New project seeks to empower women, juvenile inmates

Busingye (2nd left) inspects tailoring activities done by female inmates in Musanze Prison as other officials look on. Régis Umurengezi.

Women and juvenile inmates from Musanze and Nyagatare Juvenile Prisons now have reason to smile after the launch of a three-year project that seeks to empower them economically in the pre-and post-release process.

The project was on Tuesday officially unveiled at Musanze Prison by the Rwanda Correctional Services (RCS) jointly with the Catholic Diocese of Byumba with funding from OXFAM International.

Through the scheme dubbed, ‘Rwanda Market oriented programme’, the project will be dealing with the targeted inmates’ psycho-social support as well as providing them with hands-on skills while in prison, according to the officials.

It targets 2,500 inmates.

Two vocational training centres for tailoring and dressing were unveiled at Musanze Prison to facilitate the female inmates acquire hands-on skills while juvenile inmates from Nyagatare Prison will be taught welding, haircutting, carpentry and construction.

Bishop of Byumba Diocese Servilien Nzakamwita disclosed that the project focuses on women and juveniles because they face hardship in reintegrating into their families after serving their sentences.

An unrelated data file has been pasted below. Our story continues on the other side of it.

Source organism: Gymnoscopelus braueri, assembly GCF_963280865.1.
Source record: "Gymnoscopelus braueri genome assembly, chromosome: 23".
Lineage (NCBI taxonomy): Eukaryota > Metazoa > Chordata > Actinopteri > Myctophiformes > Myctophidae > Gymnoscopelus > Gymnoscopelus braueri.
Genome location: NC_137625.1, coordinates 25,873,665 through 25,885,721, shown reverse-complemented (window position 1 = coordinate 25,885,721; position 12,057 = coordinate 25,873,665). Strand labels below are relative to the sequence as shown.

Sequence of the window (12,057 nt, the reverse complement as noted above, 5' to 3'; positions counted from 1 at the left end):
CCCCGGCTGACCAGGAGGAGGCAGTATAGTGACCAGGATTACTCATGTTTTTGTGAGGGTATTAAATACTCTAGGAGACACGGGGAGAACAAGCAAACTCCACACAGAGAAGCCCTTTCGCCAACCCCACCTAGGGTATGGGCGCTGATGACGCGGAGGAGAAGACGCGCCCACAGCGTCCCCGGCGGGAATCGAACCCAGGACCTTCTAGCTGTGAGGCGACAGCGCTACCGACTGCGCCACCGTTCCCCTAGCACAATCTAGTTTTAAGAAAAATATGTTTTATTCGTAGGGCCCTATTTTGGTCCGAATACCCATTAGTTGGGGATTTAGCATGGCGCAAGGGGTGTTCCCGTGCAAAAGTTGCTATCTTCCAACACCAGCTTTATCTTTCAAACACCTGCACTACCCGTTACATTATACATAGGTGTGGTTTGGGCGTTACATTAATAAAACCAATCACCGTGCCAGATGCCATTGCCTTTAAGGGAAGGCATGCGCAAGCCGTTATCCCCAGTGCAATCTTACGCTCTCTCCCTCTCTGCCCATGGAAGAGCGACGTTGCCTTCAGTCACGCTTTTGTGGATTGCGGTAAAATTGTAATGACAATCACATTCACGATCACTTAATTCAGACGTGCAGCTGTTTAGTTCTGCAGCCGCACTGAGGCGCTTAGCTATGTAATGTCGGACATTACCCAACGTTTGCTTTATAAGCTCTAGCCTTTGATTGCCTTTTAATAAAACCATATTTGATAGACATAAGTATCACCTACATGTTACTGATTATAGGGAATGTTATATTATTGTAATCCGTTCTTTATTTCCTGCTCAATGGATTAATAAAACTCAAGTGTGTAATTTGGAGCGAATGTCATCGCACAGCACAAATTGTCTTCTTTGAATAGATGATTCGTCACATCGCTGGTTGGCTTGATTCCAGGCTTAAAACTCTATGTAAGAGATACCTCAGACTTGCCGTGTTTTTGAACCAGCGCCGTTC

“All that we need is that people live in harmony by helping each other in their day-to-day lifestyle as the gospel asks us, we want this project to help people respect the virtues which promote social cohesion not only in the prisons but also within our families,” said Bishop Nzakamwita

Inmates upbeat

Inmates welcomed the project, saying it would help them to live a dignity life while reintegrating in their respective families.

“Most of the time many people return to prison as a result of committing crimes connected to lacking employment after being released,” said Domitille Mukankuranga, an inmate in Musanze Prison.

Oxfam International country director Alice Anukur said they preferred sponsoring the project as it contributes to inclusive development of Rwanda which is crucial to National Strategy for Transformation (NST) as well as to Vision 2020.

“Oxfam supported this pilot phase for six months and is working with partners to raise additional funds to scale up the project in Musanze and Nyagatare prisons as well as surrounding communities,” she said.

The Minister for Justice and Attorney General, Johnston Busingye, reiterated the Government’s commitment to have the country free of crime and urged inmates to showcase good behaviour so as to contribute toward the country’s development.

“The project isn’t there to only provide you with vocational skills; it is also there to transform your livelihoods,” he told the inmates.

Busingye said that the Government values the idea to empower female and juvenile inmates and called on concerned partners to join hands for the project to thrive.

“As long as the idea is still alive we will never lack money to run the project,” he promised, adding “Let’s work together to make sure the idea never dies, as long as the idea does not die we will never lack the resources and people to put it in action,”

Beneficiaries will be given startup toolkits upon completing their term of imprisonment. Byumba Diocese officials said they are working to unveil the same project in the remaining prison in near future.

editorial@newtimes.co.rw

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